And yet, I've some sympathy for the outraged parties here. Disproving the assumed protection offered by mammograms feels like a step backward. The presence of mammograms was psychologically important. Yesterday, we had this big weapon in the war against breast cancer. Today, we're being told that it's not that big of a weapon, and shouldn't be used as often. In point of fact, this data is a medical advance. But it feels like a retreat. And people don't like to retreat against a hated foe, even if the retreat is strategic.

By Ezra Klein  |  November 20, 2009; 8:20 AM ET
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so is this how comparative effectiveness research would work? They'd get recommendations and then the HHS Secretary will back away from it. Nice to see it play out BEFORE the legislation is passed exact proof that it will be completely ineffective in cost control.

Posted by: visionbrkr | November 20, 2009 8:26 AM | Report abuse

Welcome to my world of family medicine and primary care.

Many times daily I repeat a variation on this theme. A patient with symptom/illness/medication X has heard about a test/procedure/medication. S/he may have heard about it from a friend, on the news, on the web, or even from an (uninformed but well-meaning) consultant. I explain that there is no evidence that this will provide a benefit and/or that there is evidence for potential harm, outline the options, and offer to answer questions. The final result too often is to go for the intervention 'because it can't do any harm, right?'

We (humanity) are not well equipped and rarely trained or experienced at dealing with distant (time/space) or abstract risk. Our risk circuitry is designed and tuned for immediate physical threat, where 'doing something right now' is likely to have a better survival value than deliberating or collecting more information. As a species, we are relatively tone deaf to the sounds of long term risk and harm and exquisitely tuned in to even the softest hint of short term benefit.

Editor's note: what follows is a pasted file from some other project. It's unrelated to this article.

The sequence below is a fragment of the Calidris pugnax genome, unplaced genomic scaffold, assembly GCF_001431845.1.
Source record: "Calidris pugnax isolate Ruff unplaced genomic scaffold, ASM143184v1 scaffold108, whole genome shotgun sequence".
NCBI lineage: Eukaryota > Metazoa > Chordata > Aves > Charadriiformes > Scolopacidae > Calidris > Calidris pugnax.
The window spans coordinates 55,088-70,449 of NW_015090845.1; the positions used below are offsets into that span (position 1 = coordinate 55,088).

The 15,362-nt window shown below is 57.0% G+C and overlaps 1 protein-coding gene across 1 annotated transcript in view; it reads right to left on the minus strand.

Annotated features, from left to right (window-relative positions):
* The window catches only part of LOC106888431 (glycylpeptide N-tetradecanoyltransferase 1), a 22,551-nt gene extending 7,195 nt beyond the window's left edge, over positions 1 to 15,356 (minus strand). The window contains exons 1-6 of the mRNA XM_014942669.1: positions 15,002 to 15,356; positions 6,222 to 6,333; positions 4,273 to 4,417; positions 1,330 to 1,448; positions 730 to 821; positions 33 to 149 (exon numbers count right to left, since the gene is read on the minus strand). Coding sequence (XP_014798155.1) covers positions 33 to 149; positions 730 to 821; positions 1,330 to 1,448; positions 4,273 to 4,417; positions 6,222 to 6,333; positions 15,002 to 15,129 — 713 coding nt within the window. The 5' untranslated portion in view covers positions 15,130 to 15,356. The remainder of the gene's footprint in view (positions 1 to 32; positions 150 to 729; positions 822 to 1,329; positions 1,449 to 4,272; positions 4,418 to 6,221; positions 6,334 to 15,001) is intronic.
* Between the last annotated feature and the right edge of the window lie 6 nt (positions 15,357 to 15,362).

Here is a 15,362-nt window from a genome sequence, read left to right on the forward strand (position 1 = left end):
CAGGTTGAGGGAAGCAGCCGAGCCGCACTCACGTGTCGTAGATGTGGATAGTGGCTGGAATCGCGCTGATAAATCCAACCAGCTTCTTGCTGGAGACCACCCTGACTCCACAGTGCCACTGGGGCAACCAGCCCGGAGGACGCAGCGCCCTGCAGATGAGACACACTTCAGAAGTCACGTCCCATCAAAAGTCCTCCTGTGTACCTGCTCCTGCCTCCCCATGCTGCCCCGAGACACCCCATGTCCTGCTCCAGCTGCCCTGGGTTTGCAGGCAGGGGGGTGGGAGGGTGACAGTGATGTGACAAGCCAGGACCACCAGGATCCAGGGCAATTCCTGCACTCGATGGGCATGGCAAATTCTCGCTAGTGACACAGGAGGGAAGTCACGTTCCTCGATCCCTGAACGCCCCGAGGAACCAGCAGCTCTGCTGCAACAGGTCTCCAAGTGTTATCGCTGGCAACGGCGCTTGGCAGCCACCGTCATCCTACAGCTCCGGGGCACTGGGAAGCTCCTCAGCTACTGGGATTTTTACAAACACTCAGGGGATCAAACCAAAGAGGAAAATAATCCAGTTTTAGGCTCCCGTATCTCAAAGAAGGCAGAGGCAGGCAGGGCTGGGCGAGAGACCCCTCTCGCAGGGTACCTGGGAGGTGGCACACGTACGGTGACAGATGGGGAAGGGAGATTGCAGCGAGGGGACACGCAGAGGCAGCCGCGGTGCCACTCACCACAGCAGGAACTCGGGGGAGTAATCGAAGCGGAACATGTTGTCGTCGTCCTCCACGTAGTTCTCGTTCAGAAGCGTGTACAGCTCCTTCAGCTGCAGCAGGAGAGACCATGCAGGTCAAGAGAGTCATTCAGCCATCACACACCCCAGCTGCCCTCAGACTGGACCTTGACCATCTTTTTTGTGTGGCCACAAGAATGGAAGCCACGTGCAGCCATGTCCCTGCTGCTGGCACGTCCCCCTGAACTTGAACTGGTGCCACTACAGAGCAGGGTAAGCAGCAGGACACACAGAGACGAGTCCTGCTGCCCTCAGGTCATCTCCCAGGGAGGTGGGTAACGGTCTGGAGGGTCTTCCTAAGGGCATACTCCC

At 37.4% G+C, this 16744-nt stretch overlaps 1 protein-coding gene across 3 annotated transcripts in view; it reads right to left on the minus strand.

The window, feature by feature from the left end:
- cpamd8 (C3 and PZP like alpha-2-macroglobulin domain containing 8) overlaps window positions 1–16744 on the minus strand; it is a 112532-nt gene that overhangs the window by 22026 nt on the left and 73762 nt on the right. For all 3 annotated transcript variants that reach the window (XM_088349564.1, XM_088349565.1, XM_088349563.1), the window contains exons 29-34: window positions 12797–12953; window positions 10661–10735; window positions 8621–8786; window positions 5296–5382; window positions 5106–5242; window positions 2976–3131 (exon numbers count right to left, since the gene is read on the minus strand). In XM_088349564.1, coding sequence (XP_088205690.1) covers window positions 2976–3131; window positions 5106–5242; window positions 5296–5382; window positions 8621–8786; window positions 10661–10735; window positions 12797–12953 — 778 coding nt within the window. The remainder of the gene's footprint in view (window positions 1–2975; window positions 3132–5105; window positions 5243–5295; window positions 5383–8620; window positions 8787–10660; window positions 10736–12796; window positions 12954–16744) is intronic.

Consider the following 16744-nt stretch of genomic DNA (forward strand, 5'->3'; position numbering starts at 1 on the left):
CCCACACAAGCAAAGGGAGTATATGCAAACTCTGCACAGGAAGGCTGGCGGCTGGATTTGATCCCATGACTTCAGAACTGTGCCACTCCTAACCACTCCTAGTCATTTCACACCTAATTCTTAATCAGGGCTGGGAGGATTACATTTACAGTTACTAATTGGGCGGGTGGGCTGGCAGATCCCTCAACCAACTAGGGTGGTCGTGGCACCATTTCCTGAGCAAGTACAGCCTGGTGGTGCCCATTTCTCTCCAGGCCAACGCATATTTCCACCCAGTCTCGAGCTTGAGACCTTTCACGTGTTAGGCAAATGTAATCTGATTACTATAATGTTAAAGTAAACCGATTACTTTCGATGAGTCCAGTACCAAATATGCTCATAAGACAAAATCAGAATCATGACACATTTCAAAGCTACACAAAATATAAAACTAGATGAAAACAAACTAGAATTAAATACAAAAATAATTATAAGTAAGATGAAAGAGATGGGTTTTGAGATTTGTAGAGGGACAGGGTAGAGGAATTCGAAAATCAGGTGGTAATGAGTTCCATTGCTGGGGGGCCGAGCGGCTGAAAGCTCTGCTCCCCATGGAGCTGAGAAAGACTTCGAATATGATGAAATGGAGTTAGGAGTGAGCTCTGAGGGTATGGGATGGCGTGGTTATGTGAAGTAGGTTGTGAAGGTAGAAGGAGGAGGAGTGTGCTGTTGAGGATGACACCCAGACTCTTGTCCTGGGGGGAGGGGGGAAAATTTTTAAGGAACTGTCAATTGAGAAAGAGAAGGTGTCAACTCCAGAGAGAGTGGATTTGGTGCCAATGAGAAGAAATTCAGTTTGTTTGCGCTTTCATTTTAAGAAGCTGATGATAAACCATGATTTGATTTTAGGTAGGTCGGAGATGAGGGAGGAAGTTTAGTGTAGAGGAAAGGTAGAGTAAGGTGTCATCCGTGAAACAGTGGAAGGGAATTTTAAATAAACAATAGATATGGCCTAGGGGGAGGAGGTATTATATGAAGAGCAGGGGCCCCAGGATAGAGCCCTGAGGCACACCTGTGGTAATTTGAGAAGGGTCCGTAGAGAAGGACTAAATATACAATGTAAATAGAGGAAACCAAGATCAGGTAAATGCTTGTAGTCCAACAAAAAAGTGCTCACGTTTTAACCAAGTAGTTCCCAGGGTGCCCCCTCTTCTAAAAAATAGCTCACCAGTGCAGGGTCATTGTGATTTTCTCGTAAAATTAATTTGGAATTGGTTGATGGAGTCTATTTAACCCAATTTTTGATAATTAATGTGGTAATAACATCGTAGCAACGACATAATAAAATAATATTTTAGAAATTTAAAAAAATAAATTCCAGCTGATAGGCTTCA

A colleague refers to this as arrested development - we are all 16 year old males.

Posted by: pheski | November 20, 2009 8:49 AM | Report abuse

You missed the opportunity to add that this is evidence that we should give the government far more control over health care.

Posted by: ostap666 | November 20, 2009 8:57 AM | Report abuse

So Ezra- what do you think the odds are that the public option would have sane guidelines on when to pay for a mammogram for women?

Posted by: spotatl | November 20, 2009 9:09 AM | Report abuse

I don't know if you're fair to critics of the task force recommendations, Ezra. For example, the American Cancer Society disagrees with the recommendations based on a different reading of the studies and the best tradeoffs between risks.

I have no idea whether they're right, but this doesn't sound like hysteria.

Posted by: Sophomore | November 20, 2009 9:18 AM | Report abuse

It's a "big weapon" rife with false positives, and that leads to all sorts of unnecessary, expensive, and often really harmful treatment. The medical equivalent of those wonky satellites that would think a flock of geese was an ICBM.